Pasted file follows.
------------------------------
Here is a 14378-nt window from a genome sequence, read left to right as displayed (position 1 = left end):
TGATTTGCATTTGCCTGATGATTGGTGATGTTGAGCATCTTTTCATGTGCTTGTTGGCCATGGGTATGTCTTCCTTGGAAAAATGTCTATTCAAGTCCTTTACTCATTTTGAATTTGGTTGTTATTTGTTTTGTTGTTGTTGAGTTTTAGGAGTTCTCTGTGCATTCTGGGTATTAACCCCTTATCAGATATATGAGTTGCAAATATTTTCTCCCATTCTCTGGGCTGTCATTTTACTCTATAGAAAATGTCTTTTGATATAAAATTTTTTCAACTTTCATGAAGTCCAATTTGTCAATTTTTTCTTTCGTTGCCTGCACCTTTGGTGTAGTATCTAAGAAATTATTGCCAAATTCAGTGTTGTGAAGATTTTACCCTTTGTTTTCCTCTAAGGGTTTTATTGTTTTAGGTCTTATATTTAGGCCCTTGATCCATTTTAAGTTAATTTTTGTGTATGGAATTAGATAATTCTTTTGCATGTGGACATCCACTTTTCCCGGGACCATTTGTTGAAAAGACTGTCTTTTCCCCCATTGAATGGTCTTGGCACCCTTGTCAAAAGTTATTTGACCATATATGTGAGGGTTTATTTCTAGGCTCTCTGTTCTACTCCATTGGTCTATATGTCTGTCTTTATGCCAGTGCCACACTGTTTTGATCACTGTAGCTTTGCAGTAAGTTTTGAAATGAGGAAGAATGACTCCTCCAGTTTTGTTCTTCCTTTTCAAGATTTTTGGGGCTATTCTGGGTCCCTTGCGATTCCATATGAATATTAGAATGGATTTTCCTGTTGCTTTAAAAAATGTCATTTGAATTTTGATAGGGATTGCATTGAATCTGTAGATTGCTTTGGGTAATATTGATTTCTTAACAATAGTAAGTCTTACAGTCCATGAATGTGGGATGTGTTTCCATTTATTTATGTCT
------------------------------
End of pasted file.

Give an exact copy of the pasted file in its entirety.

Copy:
Here is a 14378-nt window from a genome sequence, read left to right as displayed (position 1 = left end):
TGATTTGCATTTGCCTGATGATTGGTGATGTTGAGCATCTTTTCATGTGCTTGTTGGCCATGGGTATGTCTTCCTTGGAAAAATGTCTATTCAAGTCCTTTACTCATTTTGAATTTGGTTGTTATTTGTTTTGTTGTTGTTGAGTTTTAGGAGTTCTCTGTGCATTCTGGGTATTAACCCCTTATCAGATATATGAGTTGCAAATATTTTCTCCCATTCTCTGGGCTGTCATTTTACTCTATAGAAAATGTCTTTTGATATAAAATTTTTTCAACTTTCATGAAGTCCAATTTGTCAATTTTTTCTTTCGTTGCCTGCACCTTTGGTGTAGTATCTAAGAAATTATTGCCAAATTCAGTGTTGTGAAGATTTTACCCTTTGTTTTCCTCTAAGGGTTTTATTGTTTTAGGTCTTATATTTAGGCCCTTGATCCATTTTAAGTTAATTTTTGTGTATGGAATTAGATAATTCTTTTGCATGTGGACATCCACTTTTCCCGGGACCATTTGTTGAAAAGACTGTCTTTTCCCCCATTGAATGGTCTTGGCACCCTTGTCAAAAGTTATTTGACCATATATGTGAGGGTTTATTTCTAGGCTCTCTGTTCTACTCCATTGGTCTATATGTCTGTCTTTATGCCAGTGCCACACTGTTTTGATCACTGTAGCTTTGCAGTAAGTTTTGAAATGAGGAAGAATGACTCCTCCAGTTTTGTTCTTCCTTTTCAAGATTTTTGGGGCTATTCTGGGTCCCTTGCGATTCCATATGAATATTAGAATGGATTTTCCTGTTGCTTTAAAAAATGTCATTTGAATTTTGATAGGGATTGCATTGAATCTGTAGATTGCTTTGGGTAATATTGATTTCTTAACAATAGTAAGTCTTACAGTCCATGAATGTGGGATGTGTTTCCATTTATTTATGTCT